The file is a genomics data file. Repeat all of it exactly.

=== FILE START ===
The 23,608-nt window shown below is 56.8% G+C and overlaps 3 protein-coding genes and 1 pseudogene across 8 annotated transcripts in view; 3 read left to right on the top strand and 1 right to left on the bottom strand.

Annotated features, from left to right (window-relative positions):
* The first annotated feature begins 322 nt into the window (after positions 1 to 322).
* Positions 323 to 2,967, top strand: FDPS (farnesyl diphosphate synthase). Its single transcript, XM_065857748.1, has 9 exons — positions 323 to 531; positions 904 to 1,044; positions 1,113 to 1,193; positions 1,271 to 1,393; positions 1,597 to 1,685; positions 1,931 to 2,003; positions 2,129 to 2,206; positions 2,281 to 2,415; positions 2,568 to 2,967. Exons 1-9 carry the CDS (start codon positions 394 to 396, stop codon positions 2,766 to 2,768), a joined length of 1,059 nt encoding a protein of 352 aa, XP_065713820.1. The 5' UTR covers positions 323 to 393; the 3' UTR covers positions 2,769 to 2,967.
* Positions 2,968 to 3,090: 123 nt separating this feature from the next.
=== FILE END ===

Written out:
The 23,608-nt window shown below is 56.8% G+C and overlaps 3 protein-coding genes and 1 pseudogene across 8 annotated transcripts in view; 3 read left to right on the top strand and 1 right to left on the bottom strand.

Annotated features, from left to right (window-relative positions):
* The first annotated feature begins 322 nt into the window (after positions 1 to 322).
* Positions 323 to 2,967, top strand: FDPS (farnesyl diphosphate synthase). Its single transcript, XM_065857748.1, has 9 exons — positions 323 to 531; positions 904 to 1,044; positions 1,113 to 1,193; positions 1,271 to 1,393; positions 1,597 to 1,685; positions 1,931 to 2,003; positions 2,129 to 2,206; positions 2,281 to 2,415; positions 2,568 to 2,967. Exons 1-9 carry the CDS (start codon positions 394 to 396, stop codon positions 2,766 to 2,768), a joined length of 1,059 nt encoding a protein of 352 aa, XP_065713820.1. The 5' UTR covers positions 323 to 393; the 3' UTR covers positions 2,769 to 2,967.
* Positions 2,968 to 3,090: 123 nt separating this feature from the next.